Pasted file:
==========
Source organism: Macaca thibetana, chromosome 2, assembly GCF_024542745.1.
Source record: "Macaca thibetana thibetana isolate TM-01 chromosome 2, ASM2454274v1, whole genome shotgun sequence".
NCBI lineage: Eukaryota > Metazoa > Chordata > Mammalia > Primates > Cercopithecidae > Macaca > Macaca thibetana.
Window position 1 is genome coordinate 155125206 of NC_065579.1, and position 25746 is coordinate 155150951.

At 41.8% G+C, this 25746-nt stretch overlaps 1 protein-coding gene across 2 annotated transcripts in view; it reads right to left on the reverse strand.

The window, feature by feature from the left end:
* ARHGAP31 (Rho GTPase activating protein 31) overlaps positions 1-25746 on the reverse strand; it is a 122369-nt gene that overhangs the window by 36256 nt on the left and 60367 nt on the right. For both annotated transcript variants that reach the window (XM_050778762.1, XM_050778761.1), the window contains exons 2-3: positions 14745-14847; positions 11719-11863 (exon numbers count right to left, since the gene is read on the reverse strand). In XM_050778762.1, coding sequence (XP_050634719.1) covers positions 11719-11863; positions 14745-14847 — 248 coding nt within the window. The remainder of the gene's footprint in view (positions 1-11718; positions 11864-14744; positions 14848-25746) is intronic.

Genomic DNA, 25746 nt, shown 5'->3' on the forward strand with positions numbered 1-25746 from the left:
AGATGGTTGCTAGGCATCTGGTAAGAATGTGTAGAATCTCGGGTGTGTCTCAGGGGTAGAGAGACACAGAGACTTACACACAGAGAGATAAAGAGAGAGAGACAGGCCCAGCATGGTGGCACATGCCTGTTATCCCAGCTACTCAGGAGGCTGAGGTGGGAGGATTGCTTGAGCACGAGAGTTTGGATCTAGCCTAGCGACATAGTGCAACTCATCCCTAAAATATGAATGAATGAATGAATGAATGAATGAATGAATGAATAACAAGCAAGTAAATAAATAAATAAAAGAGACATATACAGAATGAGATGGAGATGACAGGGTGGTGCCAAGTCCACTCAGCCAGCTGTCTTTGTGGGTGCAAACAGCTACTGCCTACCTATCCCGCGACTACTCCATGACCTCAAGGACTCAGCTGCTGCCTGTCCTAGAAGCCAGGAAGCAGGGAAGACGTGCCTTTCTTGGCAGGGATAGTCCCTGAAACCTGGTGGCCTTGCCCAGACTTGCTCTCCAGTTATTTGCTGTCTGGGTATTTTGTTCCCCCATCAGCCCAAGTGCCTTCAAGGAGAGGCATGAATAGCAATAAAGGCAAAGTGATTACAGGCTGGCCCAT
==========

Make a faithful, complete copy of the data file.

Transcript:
Source organism: Macaca thibetana, chromosome 2, assembly GCF_024542745.1.
Source record: "Macaca thibetana thibetana isolate TM-01 chromosome 2, ASM2454274v1, whole genome shotgun sequence".
NCBI lineage: Eukaryota > Metazoa > Chordata > Mammalia > Primates > Cercopithecidae > Macaca > Macaca thibetana.
Window position 1 is genome coordinate 155125206 of NC_065579.1, and position 25746 is coordinate 155150951.

At 41.8% G+C, this 25746-nt stretch overlaps 1 protein-coding gene across 2 annotated transcripts in view; it reads right to left on the reverse strand.

The window, feature by feature from the left end:
* ARHGAP31 (Rho GTPase activating protein 31) overlaps positions 1-25746 on the reverse strand; it is a 122369-nt gene that overhangs the window by 36256 nt on the left and 60367 nt on the right. For both annotated transcript variants that reach the window (XM_050778762.1, XM_050778761.1), the window contains exons 2-3: positions 14745-14847; positions 11719-11863 (exon numbers count right to left, since the gene is read on the reverse strand). In XM_050778762.1, coding sequence (XP_050634719.1) covers positions 11719-11863; positions 14745-14847 — 248 coding nt within the window. The remainder of the gene's footprint in view (positions 1-11718; positions 11864-14744; positions 14848-25746) is intronic.

Genomic DNA, 25746 nt, shown 5'->3' on the forward strand with positions numbered 1-25746 from the left:
AGATGGTTGCTAGGCATCTGGTAAGAATGTGTAGAATCTCGGGTGTGTCTCAGGGGTAGAGAGACACAGAGACTTACACACAGAGAGATAAAGAGAGAGAGACAGGCCCAGCATGGTGGCACATGCCTGTTATCCCAGCTACTCAGGAGGCTGAGGTGGGAGGATTGCTTGAGCACGAGAGTTTGGATCTAGCCTAGCGACATAGTGCAACTCATCCCTAAAATATGAATGAATGAATGAATGAATGAATGAATGAATGAATAACAAGCAAGTAAATAAATAAATAAAAGAGACATATACAGAATGAGATGGAGATGACAGGGTGGTGCCAAGTCCACTCAGCCAGCTGTCTTTGTGGGTGCAAACAGCTACTGCCTACCTATCCCGCGACTACTCCATGACCTCAAGGACTCAGCTGCTGCCTGTCCTAGAAGCCAGGAAGCAGGGAAGACGTGCCTTTCTTGGCAGGGATAGTCCCTGAAACCTGGTGGCCTTGCCCAGACTTGCTCTCCAGTTATTTGCTGTCTGGGTATTTTGTTCCCCCATCAGCCCAAGTGCCTTCAAGGAGAGGCATGAATAGCAATAAAGGCAAAGTGATTACAGGCTGGCCCAT